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Home / Journal / Why golf is moving away from video technology

Why golf is moving away from video technology

Published on 13 July 2017
Video technology might be starting to make its mark on football, but in the golfing world there’s already a move away. So what’s happening?
Why golf is moving away from video technology

Video technology allows those monitoring sports to take a second look at key incidents, whether it’s a tennis ball crossing the line or a try in rugby.

And while it’s being embraced by a growing number of sports – with football starting to use it at various events – golf is looking to reduce its impact. We look at the state of play with golf and video technology…

What were the rules?
Up until relatively recently, video technology was used to go over certain actions in golf to judge whether something untoward had taken place or rules had been broken. This usually happened after a round was completed.

One of the key areas was in ball replacement. If the ball was not replaced on the exact same spot, video technology would pick it up and golfers would be given shot penalties.

Recent controversies
Recently, two high-profile cases have shown the extent to which video technology can – and should – be used in the game.

Jon Rahm was recently the subject of a video review after seemingly replacing his ball in the wrong spot at the Dubai Duty Free Irish Open.

But he wasn’t penalised as, although the technology did show that he’d misplaced his ball, new rulings are looking to rely more on on-the-spot judgement than video reviews.

Rahm appeared to incorrectly replace his ball on the 6th green after he moved it out of the way of playing partner Daniel Im. But the tournament's chief referee Andy McFee said that Rahm told him he’d marked it to the side and then was trying to make an effort to put it back to the side.

McFee said: “He's definitely made the effort. We're talking about the difference between the ball being lifted at 10 o'clock on the ball mark and put back at 11 o'clock, which is not a problem. Has he got it back in exactly the right place? No. But has he got it back in a place that's good enough, yes.”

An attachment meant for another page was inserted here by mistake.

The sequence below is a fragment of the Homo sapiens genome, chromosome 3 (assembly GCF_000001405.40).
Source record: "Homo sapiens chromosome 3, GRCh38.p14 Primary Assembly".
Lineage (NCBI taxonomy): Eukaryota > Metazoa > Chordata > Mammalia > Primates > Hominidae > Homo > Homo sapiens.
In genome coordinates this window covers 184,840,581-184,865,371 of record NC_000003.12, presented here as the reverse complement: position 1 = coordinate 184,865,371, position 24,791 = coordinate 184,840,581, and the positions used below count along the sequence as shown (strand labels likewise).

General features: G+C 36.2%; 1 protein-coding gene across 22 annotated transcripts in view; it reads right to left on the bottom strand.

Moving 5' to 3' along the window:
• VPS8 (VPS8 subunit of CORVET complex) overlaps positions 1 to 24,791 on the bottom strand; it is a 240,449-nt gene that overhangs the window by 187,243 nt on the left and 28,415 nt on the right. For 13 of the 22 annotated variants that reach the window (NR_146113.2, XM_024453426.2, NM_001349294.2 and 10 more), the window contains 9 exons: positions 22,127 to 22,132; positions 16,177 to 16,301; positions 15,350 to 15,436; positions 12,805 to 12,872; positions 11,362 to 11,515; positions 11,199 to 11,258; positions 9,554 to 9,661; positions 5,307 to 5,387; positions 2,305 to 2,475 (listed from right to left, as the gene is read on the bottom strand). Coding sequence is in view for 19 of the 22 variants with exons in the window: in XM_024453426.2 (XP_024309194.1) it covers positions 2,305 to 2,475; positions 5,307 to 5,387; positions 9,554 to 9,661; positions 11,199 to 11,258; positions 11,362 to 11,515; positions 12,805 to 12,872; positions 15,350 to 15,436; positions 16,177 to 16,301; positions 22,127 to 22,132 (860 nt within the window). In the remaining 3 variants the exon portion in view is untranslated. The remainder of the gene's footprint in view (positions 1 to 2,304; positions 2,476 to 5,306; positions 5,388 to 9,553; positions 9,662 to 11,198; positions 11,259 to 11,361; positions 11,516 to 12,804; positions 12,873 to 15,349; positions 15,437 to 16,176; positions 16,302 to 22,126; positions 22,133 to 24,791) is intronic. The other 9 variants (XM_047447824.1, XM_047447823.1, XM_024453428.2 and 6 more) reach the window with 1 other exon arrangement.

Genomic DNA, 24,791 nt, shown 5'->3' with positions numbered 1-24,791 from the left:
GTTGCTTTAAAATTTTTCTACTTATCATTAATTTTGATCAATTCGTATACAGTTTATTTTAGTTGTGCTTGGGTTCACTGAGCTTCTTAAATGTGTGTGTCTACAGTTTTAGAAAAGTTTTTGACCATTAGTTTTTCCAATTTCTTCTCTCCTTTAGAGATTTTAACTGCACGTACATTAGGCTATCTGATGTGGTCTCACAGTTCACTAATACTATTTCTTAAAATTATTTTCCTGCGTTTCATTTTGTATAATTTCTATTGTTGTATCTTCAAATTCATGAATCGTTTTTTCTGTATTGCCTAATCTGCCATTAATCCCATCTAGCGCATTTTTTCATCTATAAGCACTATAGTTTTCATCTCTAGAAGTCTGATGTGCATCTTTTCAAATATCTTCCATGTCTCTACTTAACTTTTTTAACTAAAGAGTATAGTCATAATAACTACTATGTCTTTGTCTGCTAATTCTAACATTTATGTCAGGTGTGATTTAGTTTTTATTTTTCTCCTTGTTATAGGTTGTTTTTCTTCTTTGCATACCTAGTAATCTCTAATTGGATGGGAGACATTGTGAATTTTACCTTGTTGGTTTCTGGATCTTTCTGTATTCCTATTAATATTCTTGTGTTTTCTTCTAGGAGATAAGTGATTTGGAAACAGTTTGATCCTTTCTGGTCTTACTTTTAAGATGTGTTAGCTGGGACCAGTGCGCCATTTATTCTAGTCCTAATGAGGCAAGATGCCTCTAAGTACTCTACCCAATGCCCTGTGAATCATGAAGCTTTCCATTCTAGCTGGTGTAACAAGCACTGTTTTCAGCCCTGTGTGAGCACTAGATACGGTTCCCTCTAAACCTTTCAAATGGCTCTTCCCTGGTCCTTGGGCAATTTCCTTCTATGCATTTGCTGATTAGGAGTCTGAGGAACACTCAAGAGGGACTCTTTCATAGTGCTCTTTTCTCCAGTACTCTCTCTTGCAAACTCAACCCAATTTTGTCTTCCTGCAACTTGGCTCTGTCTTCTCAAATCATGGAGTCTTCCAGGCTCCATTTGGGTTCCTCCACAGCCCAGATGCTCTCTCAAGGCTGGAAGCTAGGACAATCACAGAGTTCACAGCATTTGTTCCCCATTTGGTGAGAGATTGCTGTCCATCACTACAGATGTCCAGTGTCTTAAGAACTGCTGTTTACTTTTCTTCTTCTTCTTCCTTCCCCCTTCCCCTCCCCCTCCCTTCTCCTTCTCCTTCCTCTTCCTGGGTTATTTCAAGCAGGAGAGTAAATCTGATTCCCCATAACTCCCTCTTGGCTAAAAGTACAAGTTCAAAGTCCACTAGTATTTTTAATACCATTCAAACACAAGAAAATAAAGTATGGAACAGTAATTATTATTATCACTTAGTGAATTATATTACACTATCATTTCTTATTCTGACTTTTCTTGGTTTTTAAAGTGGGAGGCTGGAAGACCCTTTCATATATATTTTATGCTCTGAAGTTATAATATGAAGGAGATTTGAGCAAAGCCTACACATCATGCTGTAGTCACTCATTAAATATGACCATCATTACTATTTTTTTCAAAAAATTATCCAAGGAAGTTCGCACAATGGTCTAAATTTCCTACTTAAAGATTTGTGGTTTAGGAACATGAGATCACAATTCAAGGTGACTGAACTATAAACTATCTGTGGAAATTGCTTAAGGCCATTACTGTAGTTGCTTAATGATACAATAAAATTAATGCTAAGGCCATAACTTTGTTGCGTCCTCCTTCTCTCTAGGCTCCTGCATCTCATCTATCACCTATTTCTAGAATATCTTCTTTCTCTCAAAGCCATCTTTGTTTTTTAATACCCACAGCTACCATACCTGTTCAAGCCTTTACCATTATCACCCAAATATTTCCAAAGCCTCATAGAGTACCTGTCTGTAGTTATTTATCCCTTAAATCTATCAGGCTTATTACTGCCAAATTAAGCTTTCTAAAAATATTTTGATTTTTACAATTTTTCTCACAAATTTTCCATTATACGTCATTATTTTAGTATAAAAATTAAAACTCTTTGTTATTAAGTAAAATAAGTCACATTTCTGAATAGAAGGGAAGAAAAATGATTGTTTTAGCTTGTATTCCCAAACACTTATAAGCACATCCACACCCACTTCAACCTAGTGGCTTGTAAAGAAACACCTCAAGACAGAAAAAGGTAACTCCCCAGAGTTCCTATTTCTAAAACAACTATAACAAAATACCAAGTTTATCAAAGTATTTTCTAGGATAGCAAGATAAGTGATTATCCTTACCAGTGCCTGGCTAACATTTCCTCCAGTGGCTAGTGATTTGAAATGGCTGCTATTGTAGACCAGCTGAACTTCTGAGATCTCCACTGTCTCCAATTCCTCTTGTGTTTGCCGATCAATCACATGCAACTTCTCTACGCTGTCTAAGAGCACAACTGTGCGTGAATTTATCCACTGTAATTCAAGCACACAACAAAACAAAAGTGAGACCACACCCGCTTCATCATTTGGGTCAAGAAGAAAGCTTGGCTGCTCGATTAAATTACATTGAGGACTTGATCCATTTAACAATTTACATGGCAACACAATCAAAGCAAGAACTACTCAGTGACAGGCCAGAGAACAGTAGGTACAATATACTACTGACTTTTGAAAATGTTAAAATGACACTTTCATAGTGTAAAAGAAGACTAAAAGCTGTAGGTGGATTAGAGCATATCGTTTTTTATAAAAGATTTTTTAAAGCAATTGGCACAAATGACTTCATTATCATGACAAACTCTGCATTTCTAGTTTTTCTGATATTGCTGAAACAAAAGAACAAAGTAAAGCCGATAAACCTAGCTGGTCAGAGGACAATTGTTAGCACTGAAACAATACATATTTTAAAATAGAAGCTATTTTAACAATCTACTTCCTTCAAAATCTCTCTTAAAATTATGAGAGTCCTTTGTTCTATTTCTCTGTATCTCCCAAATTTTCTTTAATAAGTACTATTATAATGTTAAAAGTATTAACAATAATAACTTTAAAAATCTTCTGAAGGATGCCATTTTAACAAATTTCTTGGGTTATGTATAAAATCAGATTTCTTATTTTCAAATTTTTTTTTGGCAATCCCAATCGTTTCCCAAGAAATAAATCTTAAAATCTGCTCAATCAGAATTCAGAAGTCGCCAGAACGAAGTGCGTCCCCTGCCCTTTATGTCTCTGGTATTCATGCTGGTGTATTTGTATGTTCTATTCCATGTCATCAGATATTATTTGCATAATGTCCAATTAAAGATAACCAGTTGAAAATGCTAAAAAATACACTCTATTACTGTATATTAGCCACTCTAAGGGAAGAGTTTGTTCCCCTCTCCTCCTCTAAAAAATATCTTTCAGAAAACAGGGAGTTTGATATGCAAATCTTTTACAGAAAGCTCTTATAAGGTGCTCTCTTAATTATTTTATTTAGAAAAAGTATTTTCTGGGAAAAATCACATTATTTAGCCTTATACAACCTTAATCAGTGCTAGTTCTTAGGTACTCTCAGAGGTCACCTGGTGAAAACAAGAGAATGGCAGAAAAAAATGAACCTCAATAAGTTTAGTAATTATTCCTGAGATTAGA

Lexi Thompson was fined 4 strokes after a video review
  

But the outcome wasn’t so positive for Lexi Thompson, who received a 4-shot penalty during the ANA Inspiration in April.

She was told during the final round that video footage of the previous day's play showed she’d incorrectly replaced a marked ball. She was penalised two shots for the offence and a further two for signing an incorrect scorecard. She went on to lose in a play-off.

McFee added: "The big difference is that in this case, you've got an intervening act. You've got the player moving the ball marker off to the side and then moving it back again. That by itself means that the ball is probably not going to go back in exactly the right place."

The new rules
To clear up what’s going on, the R&A and USGA introduced new rules regarding video technology.

McFee described the reason behind the changes: "As a self-governing sport this game is all about players making reasonable judgements and the game has come to the conclusion that it's not right that that principle is second guessed every time somebody gets it a millimetre wrong.

"The whole purpose of that decision is to give a player the opportunity to walk away with no penalty when he's perceived to be doing the right thing."

A joint statement from the R&A and USGA said players "should not be held to the degree of precision that can sometimes be provided by video technology'' on matters of location such as ''determining the nearest point of relief or replacing a lifted ball''.

Decision 34-3/10 brings in two standards for Rules committees to limit the use of video. 

  • When video reveals evidence that could not reasonably be seen with the “naked eye”
  • When players use their reasonable judgment to determine a specific location when applying the Rules.
So long as the player does what can reasonably be expected under the circumstances to make an accurate determination, the player’s reasonable judgment will be accepted, even if later shown to be wrong by the use of video evidence.

The standards in the Decision don’t, however, change the requirements in the Rules, as the player must still act with care, report all known breaches of the Rules and try to do what is reasonably expected in making an accurate determination when applying the Rules.
  
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